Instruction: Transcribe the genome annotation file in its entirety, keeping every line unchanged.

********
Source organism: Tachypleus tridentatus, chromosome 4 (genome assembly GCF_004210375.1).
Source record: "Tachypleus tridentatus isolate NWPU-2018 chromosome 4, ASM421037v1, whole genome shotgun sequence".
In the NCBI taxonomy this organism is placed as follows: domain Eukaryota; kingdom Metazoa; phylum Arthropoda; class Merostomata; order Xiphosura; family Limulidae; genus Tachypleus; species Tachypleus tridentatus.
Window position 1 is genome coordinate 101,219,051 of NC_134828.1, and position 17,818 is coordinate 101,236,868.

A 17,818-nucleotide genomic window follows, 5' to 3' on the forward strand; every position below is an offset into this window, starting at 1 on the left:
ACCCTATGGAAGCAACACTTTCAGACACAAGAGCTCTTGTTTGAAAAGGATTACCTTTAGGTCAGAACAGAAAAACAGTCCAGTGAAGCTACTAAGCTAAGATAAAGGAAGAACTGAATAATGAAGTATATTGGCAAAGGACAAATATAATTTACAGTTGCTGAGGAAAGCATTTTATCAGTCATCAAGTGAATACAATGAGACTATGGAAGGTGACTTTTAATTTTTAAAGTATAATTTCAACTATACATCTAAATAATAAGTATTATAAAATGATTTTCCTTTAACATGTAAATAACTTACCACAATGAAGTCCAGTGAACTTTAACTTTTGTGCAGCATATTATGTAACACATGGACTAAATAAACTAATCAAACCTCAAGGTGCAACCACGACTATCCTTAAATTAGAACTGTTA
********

Source organism: Tachypleus tridentatus, chromosome 4 (genome assembly GCF_004210375.1).
Source record: "Tachypleus tridentatus isolate NWPU-2018 chromosome 4, ASM421037v1, whole genome shotgun sequence".
In the NCBI taxonomy this organism is placed as follows: domain Eukaryota; kingdom Metazoa; phylum Arthropoda; class Merostomata; order Xiphosura; family Limulidae; genus Tachypleus; species Tachypleus tridentatus.
Window position 1 is genome coordinate 101,219,051 of NC_134828.1, and position 17,818 is coordinate 101,236,868.

A 17,818-nucleotide genomic window follows, 5' to 3' on the forward strand; every position below is an offset into this window, starting at 1 on the left:
ACCCTATGGAAGCAACACTTTCAGACACAAGAGCTCTTGTTTGAAAAGGATTACCTTTAGGTCAGAACAGAAAAACAGTCCAGTGAAGCTACTAAGCTAAGATAAAGGAAGAACTGAATAATGAAGTATATTGGCAAAGGACAAATATAATTTACAGTTGCTGAGGAAAGCATTTTATCAGTCATCAAGTGAATACAATGAGACTATGGAAGGTGACTTTTAATTTTTAAAGTATAATTTCAACTATACATCTAAATAATAAGTATTATAAAATGATTTTCCTTTAACATGTAAATAACTTACCACAATGAAGTCCAGTGAACTTTAACTTTTGTGCAGCATATTATGTAACACATGGACTAAATAAACTAATCAAACCTCAAGGTGCAACCACGACTATCCTTAAATTAGAACTGTTA